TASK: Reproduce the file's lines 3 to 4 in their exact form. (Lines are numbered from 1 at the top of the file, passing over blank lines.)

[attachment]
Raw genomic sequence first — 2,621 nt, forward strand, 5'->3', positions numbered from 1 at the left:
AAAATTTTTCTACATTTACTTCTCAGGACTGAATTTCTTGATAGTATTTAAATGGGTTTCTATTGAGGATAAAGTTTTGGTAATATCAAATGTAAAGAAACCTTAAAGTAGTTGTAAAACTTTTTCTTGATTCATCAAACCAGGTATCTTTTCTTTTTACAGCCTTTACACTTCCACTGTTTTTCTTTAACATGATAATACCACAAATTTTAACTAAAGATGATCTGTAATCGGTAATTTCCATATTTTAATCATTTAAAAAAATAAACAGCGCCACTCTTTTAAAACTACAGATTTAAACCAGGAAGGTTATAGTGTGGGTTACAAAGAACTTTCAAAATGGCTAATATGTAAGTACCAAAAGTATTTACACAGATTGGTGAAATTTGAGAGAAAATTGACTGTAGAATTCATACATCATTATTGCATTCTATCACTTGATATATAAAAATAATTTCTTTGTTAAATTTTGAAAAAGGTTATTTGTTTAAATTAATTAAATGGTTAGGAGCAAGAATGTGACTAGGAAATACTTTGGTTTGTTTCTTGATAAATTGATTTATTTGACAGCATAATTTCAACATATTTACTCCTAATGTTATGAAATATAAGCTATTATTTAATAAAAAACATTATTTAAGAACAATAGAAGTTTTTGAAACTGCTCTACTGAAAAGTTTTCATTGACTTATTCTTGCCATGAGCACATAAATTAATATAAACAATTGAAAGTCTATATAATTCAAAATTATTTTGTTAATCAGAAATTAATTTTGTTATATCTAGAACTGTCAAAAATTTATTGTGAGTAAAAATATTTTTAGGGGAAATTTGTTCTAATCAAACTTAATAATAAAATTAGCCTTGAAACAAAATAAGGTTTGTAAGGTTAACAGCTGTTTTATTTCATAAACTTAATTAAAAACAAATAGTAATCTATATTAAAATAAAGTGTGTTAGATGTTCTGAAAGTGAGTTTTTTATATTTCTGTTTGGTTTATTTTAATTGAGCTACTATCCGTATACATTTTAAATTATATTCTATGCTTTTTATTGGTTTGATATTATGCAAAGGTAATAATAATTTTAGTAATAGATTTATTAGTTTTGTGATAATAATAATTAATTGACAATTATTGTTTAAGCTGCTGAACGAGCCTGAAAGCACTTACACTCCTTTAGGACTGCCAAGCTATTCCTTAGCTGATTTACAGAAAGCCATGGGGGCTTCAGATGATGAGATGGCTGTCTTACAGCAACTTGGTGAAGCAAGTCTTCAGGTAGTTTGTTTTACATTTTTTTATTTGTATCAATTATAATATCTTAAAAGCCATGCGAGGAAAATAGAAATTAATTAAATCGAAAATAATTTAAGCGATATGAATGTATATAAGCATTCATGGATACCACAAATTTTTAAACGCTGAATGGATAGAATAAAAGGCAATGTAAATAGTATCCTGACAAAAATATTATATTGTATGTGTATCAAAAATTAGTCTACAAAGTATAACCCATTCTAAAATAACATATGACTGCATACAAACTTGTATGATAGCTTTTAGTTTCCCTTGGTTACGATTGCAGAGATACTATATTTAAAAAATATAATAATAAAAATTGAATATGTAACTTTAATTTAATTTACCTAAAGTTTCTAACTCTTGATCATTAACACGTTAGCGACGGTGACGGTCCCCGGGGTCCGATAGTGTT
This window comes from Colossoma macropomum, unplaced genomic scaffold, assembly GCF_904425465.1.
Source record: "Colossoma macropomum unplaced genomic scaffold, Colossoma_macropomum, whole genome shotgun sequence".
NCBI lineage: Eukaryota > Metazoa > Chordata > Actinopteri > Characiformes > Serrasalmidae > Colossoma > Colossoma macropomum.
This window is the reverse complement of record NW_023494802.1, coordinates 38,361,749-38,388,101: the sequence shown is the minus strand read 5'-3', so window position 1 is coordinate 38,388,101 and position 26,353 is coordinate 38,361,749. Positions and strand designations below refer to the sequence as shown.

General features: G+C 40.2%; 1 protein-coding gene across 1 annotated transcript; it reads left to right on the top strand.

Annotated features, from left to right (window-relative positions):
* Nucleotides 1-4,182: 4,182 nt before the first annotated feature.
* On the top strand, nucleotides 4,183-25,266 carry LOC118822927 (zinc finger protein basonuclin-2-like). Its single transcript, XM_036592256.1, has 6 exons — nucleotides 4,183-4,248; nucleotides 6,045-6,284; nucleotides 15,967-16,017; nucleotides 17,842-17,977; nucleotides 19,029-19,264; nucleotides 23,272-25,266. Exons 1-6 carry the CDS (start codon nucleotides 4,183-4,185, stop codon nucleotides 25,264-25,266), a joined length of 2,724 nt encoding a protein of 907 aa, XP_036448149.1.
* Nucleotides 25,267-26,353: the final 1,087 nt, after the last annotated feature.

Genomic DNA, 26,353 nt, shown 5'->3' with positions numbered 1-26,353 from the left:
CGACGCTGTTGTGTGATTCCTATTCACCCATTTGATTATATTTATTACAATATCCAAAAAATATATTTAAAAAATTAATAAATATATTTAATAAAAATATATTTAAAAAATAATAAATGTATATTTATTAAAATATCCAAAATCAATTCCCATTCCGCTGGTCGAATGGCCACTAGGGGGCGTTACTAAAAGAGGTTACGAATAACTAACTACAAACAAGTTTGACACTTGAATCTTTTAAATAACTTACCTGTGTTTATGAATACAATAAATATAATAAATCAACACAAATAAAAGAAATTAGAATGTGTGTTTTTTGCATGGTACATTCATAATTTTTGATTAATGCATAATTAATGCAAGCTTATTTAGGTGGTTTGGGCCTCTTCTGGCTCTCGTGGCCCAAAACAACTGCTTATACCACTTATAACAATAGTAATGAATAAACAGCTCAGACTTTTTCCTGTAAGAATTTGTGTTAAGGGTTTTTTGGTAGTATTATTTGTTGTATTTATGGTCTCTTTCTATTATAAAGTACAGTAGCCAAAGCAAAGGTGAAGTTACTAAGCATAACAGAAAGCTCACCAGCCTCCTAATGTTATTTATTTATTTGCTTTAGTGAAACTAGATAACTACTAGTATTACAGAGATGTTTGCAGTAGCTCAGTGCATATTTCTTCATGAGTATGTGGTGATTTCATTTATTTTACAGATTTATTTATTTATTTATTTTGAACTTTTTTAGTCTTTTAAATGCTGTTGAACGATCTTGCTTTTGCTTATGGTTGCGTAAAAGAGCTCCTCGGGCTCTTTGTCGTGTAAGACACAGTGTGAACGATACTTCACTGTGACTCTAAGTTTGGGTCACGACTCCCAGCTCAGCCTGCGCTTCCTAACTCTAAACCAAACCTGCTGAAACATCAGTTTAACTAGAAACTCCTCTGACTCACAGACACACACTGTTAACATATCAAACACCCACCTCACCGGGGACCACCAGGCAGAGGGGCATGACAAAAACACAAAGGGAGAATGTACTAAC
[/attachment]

This window comes from Colossoma macropomum, unplaced genomic scaffold, assembly GCF_904425465.1.
Source record: "Colossoma macropomum unplaced genomic scaffold, Colossoma_macropomum, whole genome shotgun sequence".